In this week’s special series about taking your education into your own hands, we have discussed the importance of learning new skills through reading and educational programs. In this post, I’d like to talk about what kind of people you should surround yourself with and learn from.
“Water seeks its own level”, as the saying goes, which means that the people we spend time with tend to reflect our own values and attitudes towards life. So if you want to make a major change, you often need to start with the people closest to you (ask anyone trying to quit smoking or drinking how counterproductive it is to spend hours with smokers and drinkers).
A first step is to spend time with someone who has accomplished what you are looking to accomplish. Do you want to own a business? Then spend time with a business owner. Do you want to run a restaurant? Find a successful owner who can give you honest advice.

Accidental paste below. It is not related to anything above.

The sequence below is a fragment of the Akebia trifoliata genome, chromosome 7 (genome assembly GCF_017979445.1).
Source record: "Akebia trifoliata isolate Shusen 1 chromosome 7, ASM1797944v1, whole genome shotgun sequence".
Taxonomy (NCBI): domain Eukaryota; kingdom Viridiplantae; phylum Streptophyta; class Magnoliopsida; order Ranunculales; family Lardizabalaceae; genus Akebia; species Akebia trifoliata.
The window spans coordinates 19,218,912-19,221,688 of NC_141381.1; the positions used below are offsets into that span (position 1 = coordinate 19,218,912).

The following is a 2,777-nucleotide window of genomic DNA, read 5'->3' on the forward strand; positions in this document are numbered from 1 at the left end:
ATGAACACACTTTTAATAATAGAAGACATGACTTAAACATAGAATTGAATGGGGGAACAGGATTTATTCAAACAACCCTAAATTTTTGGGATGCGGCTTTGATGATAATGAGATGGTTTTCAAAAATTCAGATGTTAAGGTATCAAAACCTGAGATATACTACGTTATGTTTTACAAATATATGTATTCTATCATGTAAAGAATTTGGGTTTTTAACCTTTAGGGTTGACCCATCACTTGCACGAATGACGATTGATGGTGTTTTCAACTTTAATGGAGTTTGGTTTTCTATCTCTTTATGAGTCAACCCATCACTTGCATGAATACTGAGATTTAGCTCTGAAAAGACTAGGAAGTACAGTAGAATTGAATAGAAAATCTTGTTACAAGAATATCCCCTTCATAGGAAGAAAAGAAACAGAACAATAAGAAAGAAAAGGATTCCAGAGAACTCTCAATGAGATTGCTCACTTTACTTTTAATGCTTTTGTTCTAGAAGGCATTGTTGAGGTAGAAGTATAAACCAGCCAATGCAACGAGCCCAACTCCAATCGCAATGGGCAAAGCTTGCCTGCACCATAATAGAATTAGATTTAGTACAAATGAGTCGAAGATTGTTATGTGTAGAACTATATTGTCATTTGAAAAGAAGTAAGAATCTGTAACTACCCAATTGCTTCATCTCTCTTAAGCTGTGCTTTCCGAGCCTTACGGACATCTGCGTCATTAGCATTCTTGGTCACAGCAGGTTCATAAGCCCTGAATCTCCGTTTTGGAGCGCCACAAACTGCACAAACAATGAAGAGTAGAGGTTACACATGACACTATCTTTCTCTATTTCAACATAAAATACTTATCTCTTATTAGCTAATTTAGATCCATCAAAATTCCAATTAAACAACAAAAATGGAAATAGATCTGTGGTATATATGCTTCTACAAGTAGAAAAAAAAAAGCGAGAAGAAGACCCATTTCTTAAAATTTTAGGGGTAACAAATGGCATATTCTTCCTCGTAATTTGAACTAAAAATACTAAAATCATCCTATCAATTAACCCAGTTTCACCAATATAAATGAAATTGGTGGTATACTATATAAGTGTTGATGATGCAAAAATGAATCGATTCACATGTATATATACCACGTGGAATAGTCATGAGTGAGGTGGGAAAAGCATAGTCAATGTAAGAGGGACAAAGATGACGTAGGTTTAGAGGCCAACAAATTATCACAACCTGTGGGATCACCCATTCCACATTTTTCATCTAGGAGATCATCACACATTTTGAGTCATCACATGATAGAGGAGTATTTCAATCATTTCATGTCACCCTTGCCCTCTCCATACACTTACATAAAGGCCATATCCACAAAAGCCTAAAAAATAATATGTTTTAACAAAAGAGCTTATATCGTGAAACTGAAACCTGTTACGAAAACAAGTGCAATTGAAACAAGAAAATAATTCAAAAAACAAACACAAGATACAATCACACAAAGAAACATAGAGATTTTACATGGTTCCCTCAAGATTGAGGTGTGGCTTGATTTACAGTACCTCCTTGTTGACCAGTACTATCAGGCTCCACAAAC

Surround yourself with people who have the same goals as you. Obviously, “making money” is a goal, but it also brings a different way of looking at life. In his incredible book Rich Dad, Poor Dad, author Robert Kiyosaki put it this way:
I’ve noticed that my friends with money talk about money. And I do not mean brag. They’re interested in the subject. So I learn from them, and they learn from me. My friends, whom I know are in dire straits financially, do not like talking about money, business or investing. They often think it rude or unintellectual. So I also learn from my friends who struggle financially. I find out what not to do.
Finally, consider joining some sort of group that can help you to progress and learn from the experience of others. My wife and I support
Lifebook, which conducts workshops that break down the confusion and misinformation surrounding money, transform core financial beliefs, and help anyone clearly define what they want from their Financial Life (you can learn more about Lifebook by clicking here).
Some of the most powerful lessons in life are those we learn from the people around us. So surround yourself with people who have something worthwhile to teach.